PLATTSBURGH — An early morning fire left about 40 people in search of a place to stay Friday.

Fire crept through the roof of the main building at America's Best Value Inn on Route 3, near the Butcher Block Restaurant, and forced hotel owner Paul Kang and his wife to flee at around 3:30 a.m.

Mr. Kang said he woke to a crash, then looked out the window and saw flames.

"They ... got out of there and called it in," Plattsburgh District 3 Fire Chief Greg Burnell said.

HOMELESS AGAIN

The couple's apartment is over the lobby portion of the hotel complex, at the front of the property. The fire was contained to that part, but the electric and water had to be cut to the remaining portion, which houses the hotel units.

About 25 regular hotel guests were staying there short-term.

And other units were occupied by about 15 residents living there longer term with the aid of public assistance. 

Burnell said the hotel building had to be condemned because power was not available.

"We had no problem fighting the fire," he said. "We had it knocked down in about 15 minutes."

Clinton County Social Services Deputy Commissioner Rich Holcomb said the department helped two families and five individuals find other places to stay.

'TRAUMATIC ENOUGH'

The Social Services clients had been homeless and placed at the hotel on a temporary basis.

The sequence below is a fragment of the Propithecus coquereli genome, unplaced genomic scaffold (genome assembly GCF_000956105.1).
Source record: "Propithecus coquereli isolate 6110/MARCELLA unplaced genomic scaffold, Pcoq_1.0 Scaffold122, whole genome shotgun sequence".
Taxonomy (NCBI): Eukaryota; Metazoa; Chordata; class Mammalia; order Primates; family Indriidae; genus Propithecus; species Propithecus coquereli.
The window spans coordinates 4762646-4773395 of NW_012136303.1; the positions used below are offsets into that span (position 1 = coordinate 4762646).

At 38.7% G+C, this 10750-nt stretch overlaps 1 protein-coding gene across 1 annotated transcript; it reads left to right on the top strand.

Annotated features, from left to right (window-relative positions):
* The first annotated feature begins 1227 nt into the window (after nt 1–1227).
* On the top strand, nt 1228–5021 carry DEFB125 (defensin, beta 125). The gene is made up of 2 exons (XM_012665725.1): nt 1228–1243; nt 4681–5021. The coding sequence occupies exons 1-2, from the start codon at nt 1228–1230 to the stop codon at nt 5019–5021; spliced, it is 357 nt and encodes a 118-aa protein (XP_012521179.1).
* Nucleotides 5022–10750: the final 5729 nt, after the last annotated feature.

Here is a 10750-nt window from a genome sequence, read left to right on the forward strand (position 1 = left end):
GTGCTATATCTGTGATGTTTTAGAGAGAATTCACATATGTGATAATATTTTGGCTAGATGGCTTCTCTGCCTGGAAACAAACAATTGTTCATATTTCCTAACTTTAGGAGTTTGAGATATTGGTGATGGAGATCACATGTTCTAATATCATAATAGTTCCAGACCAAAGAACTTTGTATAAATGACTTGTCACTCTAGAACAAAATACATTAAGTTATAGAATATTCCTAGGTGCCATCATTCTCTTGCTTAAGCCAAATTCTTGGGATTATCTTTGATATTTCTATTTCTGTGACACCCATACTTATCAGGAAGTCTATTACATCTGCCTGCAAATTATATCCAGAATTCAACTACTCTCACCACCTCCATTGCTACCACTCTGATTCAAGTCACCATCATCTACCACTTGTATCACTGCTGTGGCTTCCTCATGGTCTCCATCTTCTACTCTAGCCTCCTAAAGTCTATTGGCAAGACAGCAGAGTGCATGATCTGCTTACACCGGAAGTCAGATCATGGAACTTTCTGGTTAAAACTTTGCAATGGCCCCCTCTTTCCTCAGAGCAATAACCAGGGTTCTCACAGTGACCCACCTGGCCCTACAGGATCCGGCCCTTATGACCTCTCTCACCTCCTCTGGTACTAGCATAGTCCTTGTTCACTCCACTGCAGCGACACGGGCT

"We would do that for anyone who meets the financial criteria who needs help finding a place to stay," Holcomb said.

He said a typical stay in a place like America's Best Value Inn lasts about 10 days, and the county pays between $42 and $45 per day for a room.

"It is traumatic enough to be homeless and living in a place with assistance, and then to be uprooted again, it's hard," Holcomb said.

RED CROSS HELP

On Friday afternoon, Robert Fitzgerald and Peter Ersts, volunteers with the North Country Chapter of the American Red Cross, were assisting six adults with new temporary housing nearby. 

Two others were given financial help to buy food and clothing, along with assistance replacing medications lost in the crisis, according to a press release.

“We try to get the immediate needs taken care of,” Fitzgerald said.

CODE VIOLATIONS

No cause for the blaze had been determined as of Friday afternoon, Burnell said, but it appeared to be an electrical issue stemming from the hotel’s neon sign.

Town of Plattsburgh Codes Enforcement Officer Steve Imhoff said the property is insured, but he did not know how long it would take to make the units habitable again.

"Depends on when the electrical contractors are available," he said.

Imhoff said serious problems with the property's electrical panels and cutoff switches were discovered after the fire, but they were not related to the cause.

“We found several code violations between the fire department and ourselves,” he said, noting that much of the electrical workings were outdated. 

There were also problems with the natural-gas unit's shutoff valve, Imhoff said.

The problems will need to be corrected before the property can reopen.

MUTUAL AID

Firefighters from Morrisonville, South Plattsburgh and the City of Plattsburgh aided the District 3 crew, and firefighters from Cadyville and Beekmantown provided backup.

Burnell said firefighters were at the hotel until just about 1 p.m. Friday.

"We wanted to make sure that those people were going to find a place to stay," he said.

The Kangs were able to remain in one unit that still had power.

— Contributing Writer Jonathan Schmitt added to this report.

Staff Writer at Press-Republican since November of 1985. Has covered just about all beats at the paper, including sports.Currently covers government and politics. Graduated from Plattsburgh State in 1985. Originally from Rochester, NY.

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